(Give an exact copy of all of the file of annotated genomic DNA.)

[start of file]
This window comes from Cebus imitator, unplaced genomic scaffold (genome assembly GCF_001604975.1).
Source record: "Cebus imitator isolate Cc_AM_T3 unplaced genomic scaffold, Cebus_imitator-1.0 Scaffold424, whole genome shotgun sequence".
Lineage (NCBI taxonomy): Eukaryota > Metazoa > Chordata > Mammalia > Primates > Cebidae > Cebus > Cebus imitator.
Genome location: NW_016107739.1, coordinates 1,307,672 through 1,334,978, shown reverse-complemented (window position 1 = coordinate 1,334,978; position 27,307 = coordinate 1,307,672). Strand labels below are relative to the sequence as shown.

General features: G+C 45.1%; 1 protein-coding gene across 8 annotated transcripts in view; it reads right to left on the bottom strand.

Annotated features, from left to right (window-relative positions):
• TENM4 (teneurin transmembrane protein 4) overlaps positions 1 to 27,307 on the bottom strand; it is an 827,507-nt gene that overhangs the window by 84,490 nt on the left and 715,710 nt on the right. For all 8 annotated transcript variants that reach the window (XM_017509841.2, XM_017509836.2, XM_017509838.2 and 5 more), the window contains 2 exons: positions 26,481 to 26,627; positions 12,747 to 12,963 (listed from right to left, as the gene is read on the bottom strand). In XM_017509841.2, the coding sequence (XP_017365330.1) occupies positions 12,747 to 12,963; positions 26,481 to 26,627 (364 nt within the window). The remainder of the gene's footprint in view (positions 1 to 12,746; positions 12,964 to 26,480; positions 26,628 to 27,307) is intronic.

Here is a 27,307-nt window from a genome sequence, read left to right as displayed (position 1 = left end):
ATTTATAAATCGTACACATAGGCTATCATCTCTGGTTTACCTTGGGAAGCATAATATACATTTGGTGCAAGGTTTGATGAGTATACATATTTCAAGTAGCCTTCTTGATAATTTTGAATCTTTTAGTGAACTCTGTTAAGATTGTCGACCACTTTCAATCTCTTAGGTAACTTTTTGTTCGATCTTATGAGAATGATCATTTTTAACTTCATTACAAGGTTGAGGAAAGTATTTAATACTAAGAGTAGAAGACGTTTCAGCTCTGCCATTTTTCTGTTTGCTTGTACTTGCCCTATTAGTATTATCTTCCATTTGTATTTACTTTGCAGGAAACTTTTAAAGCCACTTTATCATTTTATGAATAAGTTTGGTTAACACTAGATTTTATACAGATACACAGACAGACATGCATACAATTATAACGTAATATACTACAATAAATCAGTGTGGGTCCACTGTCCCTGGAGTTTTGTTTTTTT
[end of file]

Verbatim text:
This window comes from Cebus imitator, unplaced genomic scaffold (genome assembly GCF_001604975.1).
Source record: "Cebus imitator isolate Cc_AM_T3 unplaced genomic scaffold, Cebus_imitator-1.0 Scaffold424, whole genome shotgun sequence".
Lineage (NCBI taxonomy): Eukaryota > Metazoa > Chordata > Mammalia > Primates > Cebidae > Cebus > Cebus imitator.
Genome location: NW_016107739.1, coordinates 1,307,672 through 1,334,978, shown reverse-complemented (window position 1 = coordinate 1,334,978; position 27,307 = coordinate 1,307,672). Strand labels below are relative to the sequence as shown.

General features: G+C 45.1%; 1 protein-coding gene across 8 annotated transcripts in view; it reads right to left on the bottom strand.

Annotated features, from left to right (window-relative positions):
• TENM4 (teneurin transmembrane protein 4) overlaps positions 1 to 27,307 on the bottom strand; it is an 827,507-nt gene that overhangs the window by 84,490 nt on the left and 715,710 nt on the right. For all 8 annotated transcript variants that reach the window (XM_017509841.2, XM_017509836.2, XM_017509838.2 and 5 more), the window contains 2 exons: positions 26,481 to 26,627; positions 12,747 to 12,963 (listed from right to left, as the gene is read on the bottom strand). In XM_017509841.2, the coding sequence (XP_017365330.1) occupies positions 12,747 to 12,963; positions 26,481 to 26,627 (364 nt within the window). The remainder of the gene's footprint in view (positions 1 to 12,746; positions 12,964 to 26,480; positions 26,628 to 27,307) is intronic.

Here is a 27,307-nt window from a genome sequence, read left to right as displayed (position 1 = left end):
ATTTATAAATCGTACACATAGGCTATCATCTCTGGTTTACCTTGGGAAGCATAATATACATTTGGTGCAAGGTTTGATGAGTATACATATTTCAAGTAGCCTTCTTGATAATTTTGAATCTTTTAGTGAACTCTGTTAAGATTGTCGACCACTTTCAATCTCTTAGGTAACTTTTTGTTCGATCTTATGAGAATGATCATTTTTAACTTCATTACAAGGTTGAGGAAAGTATTTAATACTAAGAGTAGAAGACGTTTCAGCTCTGCCATTTTTCTGTTTGCTTGTACTTGCCCTATTAGTATTATCTTCCATTTGTATTTACTTTGCAGGAAACTTTTAAAGCCACTTTATCATTTTATGAATAAGTTTGGTTAACACTAGATTTTATACAGATACACAGACAGACATGCATACAATTATAACGTAATATACTACAATAAATCAGTGTGGGTCCACTGTCCCTGGAGTTTTGTTTTTTT